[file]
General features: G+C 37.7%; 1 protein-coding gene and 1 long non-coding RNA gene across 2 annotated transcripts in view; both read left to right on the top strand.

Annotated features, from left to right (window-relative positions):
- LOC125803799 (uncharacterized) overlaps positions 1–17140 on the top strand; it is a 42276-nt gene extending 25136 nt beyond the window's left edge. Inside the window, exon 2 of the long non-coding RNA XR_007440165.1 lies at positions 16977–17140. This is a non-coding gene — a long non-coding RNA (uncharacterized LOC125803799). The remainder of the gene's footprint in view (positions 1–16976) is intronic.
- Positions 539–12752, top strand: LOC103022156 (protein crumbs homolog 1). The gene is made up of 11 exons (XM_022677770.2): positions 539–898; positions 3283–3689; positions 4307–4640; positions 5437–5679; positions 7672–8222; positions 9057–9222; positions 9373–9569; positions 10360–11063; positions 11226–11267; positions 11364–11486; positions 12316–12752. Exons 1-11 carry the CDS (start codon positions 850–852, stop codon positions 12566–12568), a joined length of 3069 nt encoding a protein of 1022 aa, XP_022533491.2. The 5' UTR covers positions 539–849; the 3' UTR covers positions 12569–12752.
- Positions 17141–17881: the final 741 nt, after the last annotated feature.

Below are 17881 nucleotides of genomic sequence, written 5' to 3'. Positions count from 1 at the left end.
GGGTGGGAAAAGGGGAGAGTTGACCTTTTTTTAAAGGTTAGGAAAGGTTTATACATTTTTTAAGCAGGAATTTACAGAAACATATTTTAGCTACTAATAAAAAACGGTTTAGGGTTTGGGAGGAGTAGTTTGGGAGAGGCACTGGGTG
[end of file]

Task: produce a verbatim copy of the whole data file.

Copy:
General features: G+C 37.7%; 1 protein-coding gene and 1 long non-coding RNA gene across 2 annotated transcripts in view; both read left to right on the top strand.

Annotated features, from left to right (window-relative positions):
- LOC125803799 (uncharacterized) overlaps positions 1–17140 on the top strand; it is a 42276-nt gene extending 25136 nt beyond the window's left edge. Inside the window, exon 2 of the long non-coding RNA XR_007440165.1 lies at positions 16977–17140. This is a non-coding gene — a long non-coding RNA (uncharacterized LOC125803799). The remainder of the gene's footprint in view (positions 1–16976) is intronic.
- Positions 539–12752, top strand: LOC103022156 (protein crumbs homolog 1). The gene is made up of 11 exons (XM_022677770.2): positions 539–898; positions 3283–3689; positions 4307–4640; positions 5437–5679; positions 7672–8222; positions 9057–9222; positions 9373–9569; positions 10360–11063; positions 11226–11267; positions 11364–11486; positions 12316–12752. Exons 1-11 carry the CDS (start codon positions 850–852, stop codon positions 12566–12568), a joined length of 3069 nt encoding a protein of 1022 aa, XP_022533491.2. The 5' UTR covers positions 539–849; the 3' UTR covers positions 12569–12752.
- Positions 17141–17881: the final 741 nt, after the last annotated feature.

Below are 17881 nucleotides of genomic sequence, written 5' to 3'. Positions count from 1 at the left end.
GGGTGGGAAAAGGGGAGAGTTGACCTTTTTTTAAAGGTTAGGAAAGGTTTATACATTTTTTAAGCAGGAATTTACAGAAACATATTTTAGCTACTAATAAAAAACGGTTTAGGGTTTGGGAGGAGTAGTTTGGGAGAGGCACTGGGTG